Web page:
Anatomy and Behavior
Of all the carnivores, cats are the most exclusive flesh-eaters and are the most highly adapted for hunting and devouring their prey. All cats have rounded heads, short muzzles, large eyes, sensitive whiskers about the mouth, and erect pointed ears. They have short, wide jaws equipped with long canine teeth and strong molars with sharp cutting edges. Their tongues are coated with sharp recurved projections called papillae that aid in drinking and grooming.
Cats have five toes on the forefeet and four on the hind feet. The fifth toe is set high on the forefoot and does not touch the ground during walking, but it is used in grooming and capturing prey. The ends of the toes bear strong, sharp, curved claws. In all but the cheetah the claws are completely retractile, being withdrawn into protective sheaths when not in use. This mechanism is a distinguishing feature of the cat family, although it occurs in a less developed form in some civets.
All cats, with the exception of the lynx and related species, have long tails which they use for balance. The musculo-skeletal system is extremely flexible, allowing cats to arch and twist their bodies in a variety of ways. Most cats have good vision and are able to see well in very dim light; their color vision is weak. Their sense of hearing is excellent and, at least in the small cats, can detect frequencies of up to 40,000 Hz or higher. The sense of smell is not as highly developed as in the dog; its keenness may vary from one species to another.
Cats are extremely agile; they can run faster than any other mammal for short distances and are remarkable jumpers. They are also good swimmers and members of many species appear to enjoy bathing. All are able to climb trees, but they vary in their behavior from almost exclusively terrestrial (e.g., the lion) to largely arboreal (e.g., the clouded leopards). Most cats stalk their victims with great stealth and silence; even the lion, which lives in open country, usually lies in concealment until it can pounce on its victim. Only the cheetah, the swiftest of all mammals, runs down its prey.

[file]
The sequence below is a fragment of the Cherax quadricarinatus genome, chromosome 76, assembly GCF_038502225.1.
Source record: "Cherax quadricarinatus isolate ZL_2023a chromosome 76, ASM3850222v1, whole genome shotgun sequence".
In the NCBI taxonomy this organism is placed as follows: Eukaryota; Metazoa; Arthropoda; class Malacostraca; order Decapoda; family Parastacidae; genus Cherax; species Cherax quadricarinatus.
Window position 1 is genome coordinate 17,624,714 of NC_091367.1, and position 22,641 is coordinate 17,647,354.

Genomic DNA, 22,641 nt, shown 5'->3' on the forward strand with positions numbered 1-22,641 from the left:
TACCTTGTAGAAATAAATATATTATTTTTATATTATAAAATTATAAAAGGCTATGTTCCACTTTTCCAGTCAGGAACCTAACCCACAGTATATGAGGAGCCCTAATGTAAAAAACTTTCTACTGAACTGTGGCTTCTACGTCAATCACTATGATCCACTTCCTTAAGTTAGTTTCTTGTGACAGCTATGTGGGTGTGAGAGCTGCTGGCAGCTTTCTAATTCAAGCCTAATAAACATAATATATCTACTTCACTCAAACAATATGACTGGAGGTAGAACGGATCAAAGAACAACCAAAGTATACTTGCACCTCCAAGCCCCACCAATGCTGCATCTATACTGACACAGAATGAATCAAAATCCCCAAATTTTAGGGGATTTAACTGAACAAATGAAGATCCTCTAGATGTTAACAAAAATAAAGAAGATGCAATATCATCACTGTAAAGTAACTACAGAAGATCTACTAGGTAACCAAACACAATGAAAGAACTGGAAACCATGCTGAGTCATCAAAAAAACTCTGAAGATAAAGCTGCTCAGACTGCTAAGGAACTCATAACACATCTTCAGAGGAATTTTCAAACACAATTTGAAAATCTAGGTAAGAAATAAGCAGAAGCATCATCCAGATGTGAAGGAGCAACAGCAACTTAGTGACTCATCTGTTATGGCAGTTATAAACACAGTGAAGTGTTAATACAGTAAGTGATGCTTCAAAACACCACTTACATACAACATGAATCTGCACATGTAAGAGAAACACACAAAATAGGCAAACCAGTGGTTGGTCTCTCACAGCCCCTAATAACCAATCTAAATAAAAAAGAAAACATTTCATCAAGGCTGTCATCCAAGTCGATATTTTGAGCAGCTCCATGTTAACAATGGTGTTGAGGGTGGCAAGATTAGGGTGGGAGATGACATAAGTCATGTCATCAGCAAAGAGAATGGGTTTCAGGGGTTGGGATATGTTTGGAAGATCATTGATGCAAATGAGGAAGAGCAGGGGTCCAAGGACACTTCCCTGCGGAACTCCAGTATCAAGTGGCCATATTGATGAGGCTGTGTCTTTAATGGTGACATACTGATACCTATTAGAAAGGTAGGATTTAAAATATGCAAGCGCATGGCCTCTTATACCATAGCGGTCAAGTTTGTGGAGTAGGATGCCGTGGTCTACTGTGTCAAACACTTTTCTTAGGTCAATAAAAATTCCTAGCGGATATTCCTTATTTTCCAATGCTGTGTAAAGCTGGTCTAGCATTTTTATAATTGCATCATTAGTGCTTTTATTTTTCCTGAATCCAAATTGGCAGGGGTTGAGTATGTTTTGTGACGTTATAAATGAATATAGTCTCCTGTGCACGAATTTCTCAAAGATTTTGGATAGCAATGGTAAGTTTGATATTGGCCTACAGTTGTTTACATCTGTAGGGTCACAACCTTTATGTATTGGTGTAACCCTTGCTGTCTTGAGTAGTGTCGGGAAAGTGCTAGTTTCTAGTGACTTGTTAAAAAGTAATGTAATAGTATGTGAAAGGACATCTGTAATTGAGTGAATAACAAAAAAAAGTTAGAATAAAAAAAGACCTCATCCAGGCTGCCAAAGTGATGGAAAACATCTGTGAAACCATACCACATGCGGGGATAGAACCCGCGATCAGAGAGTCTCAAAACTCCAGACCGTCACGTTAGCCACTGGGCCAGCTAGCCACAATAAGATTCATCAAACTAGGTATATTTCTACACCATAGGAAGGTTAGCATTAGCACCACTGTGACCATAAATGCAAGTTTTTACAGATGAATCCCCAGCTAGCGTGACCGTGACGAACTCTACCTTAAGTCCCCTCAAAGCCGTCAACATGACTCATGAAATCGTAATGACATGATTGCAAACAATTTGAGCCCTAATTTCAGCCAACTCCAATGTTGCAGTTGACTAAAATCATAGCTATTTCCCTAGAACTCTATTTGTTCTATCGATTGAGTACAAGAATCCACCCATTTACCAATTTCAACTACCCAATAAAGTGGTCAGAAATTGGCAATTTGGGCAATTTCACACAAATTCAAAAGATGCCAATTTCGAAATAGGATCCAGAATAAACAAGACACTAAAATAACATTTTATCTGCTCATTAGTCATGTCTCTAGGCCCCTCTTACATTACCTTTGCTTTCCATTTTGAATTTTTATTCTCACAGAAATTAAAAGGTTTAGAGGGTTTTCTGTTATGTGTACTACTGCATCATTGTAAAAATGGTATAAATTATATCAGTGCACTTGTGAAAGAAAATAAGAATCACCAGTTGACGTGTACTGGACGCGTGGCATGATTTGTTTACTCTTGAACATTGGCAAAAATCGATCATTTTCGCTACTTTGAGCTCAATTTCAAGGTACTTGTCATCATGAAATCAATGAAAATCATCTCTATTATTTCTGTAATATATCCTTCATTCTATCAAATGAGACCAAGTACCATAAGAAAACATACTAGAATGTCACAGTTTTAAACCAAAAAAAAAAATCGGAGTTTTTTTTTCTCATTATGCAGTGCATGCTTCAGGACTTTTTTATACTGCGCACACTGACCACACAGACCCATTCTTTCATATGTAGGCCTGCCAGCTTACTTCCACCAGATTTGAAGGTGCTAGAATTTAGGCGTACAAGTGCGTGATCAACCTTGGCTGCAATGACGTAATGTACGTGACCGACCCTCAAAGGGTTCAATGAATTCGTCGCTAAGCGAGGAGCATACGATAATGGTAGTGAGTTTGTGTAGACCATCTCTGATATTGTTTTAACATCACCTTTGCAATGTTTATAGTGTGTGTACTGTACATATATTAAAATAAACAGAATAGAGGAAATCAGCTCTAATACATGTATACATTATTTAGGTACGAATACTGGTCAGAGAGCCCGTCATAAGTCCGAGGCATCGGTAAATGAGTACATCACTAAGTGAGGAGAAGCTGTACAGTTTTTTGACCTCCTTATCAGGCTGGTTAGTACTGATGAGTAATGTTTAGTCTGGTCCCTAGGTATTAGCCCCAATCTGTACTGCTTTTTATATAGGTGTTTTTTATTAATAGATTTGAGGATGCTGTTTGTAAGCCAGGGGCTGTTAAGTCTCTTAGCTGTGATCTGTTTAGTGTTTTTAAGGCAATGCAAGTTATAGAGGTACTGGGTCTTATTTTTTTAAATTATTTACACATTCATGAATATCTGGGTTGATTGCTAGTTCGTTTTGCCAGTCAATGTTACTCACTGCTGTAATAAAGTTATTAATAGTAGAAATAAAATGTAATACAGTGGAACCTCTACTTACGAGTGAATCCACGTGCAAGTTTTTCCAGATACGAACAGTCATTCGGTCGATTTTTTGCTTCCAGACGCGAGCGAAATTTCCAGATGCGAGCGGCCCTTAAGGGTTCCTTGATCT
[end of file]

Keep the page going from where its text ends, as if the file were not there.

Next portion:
Most are more or less solitary, but cheetahs live in family groups and lions live in groups, called prides, of up to 30 individuals. Cats live in a wide variety of habitats, although they are most numerous in warm climates. Even a single species, such as the tiger, may range from cold northern regions to the tropics. All continents except Australia and Antarctica have native species.
The Columbia Electronic Encyclopedia, 6th ed. Copyright © 2012, Columbia University Press. All rights reserved.
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